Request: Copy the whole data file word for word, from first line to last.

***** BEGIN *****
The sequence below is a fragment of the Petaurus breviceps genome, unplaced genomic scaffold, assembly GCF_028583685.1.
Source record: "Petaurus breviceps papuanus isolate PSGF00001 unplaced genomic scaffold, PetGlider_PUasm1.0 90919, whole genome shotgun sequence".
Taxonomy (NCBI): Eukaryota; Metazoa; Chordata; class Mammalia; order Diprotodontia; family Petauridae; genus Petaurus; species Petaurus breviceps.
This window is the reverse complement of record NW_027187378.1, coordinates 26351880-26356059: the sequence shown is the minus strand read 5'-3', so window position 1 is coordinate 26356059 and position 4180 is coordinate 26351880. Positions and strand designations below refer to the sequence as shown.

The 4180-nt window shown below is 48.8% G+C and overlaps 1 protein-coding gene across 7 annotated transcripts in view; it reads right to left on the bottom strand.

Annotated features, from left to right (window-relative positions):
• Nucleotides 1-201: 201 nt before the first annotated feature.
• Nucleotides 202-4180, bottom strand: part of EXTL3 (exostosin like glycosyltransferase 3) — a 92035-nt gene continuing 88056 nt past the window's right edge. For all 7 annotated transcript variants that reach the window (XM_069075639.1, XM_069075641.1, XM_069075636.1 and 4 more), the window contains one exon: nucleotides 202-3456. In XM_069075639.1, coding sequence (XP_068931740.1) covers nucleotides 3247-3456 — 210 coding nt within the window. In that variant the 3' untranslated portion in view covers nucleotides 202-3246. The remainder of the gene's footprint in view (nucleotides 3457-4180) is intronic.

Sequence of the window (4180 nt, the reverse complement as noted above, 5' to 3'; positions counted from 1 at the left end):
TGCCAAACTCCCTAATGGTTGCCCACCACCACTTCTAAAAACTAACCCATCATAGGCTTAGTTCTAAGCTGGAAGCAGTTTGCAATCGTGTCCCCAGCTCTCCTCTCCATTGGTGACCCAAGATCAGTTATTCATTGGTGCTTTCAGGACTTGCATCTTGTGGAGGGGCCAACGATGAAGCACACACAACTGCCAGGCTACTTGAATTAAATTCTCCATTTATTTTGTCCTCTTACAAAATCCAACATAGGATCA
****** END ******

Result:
The sequence below is a fragment of the Petaurus breviceps genome, unplaced genomic scaffold, assembly GCF_028583685.1.
Source record: "Petaurus breviceps papuanus isolate PSGF00001 unplaced genomic scaffold, PetGlider_PUasm1.0 90919, whole genome shotgun sequence".
Taxonomy (NCBI): Eukaryota; Metazoa; Chordata; class Mammalia; order Diprotodontia; family Petauridae; genus Petaurus; species Petaurus breviceps.
This window is the reverse complement of record NW_027187378.1, coordinates 26351880-26356059: the sequence shown is the minus strand read 5'-3', so window position 1 is coordinate 26356059 and position 4180 is coordinate 26351880. Positions and strand designations below refer to the sequence as shown.

The 4180-nt window shown below is 48.8% G+C and overlaps 1 protein-coding gene across 7 annotated transcripts in view; it reads right to left on the bottom strand.

Annotated features, from left to right (window-relative positions):
• Nucleotides 1-201: 201 nt before the first annotated feature.
• Nucleotides 202-4180, bottom strand: part of EXTL3 (exostosin like glycosyltransferase 3) — a 92035-nt gene continuing 88056 nt past the window's right edge. For all 7 annotated transcript variants that reach the window (XM_069075639.1, XM_069075641.1, XM_069075636.1 and 4 more), the window contains one exon: nucleotides 202-3456. In XM_069075639.1, coding sequence (XP_068931740.1) covers nucleotides 3247-3456 — 210 coding nt within the window. In that variant the 3' untranslated portion in view covers nucleotides 202-3246. The remainder of the gene's footprint in view (nucleotides 3457-4180) is intronic.

Sequence of the window (4180 nt, the reverse complement as noted above, 5' to 3'; positions counted from 1 at the left end):
TGCCAAACTCCCTAATGGTTGCCCACCACCACTTCTAAAAACTAACCCATCATAGGCTTAGTTCTAAGCTGGAAGCAGTTTGCAATCGTGTCCCCAGCTCTCCTCTCCATTGGTGACCCAAGATCAGTTATTCATTGGTGCTTTCAGGACTTGCATCTTGTGGAGGGGCCAACGATGAAGCACACACAACTGCCAGGCTACTTGAATTAAATTCTCCATTTATTTTGTCCTCTTACAAAATCCAACATAGGATCA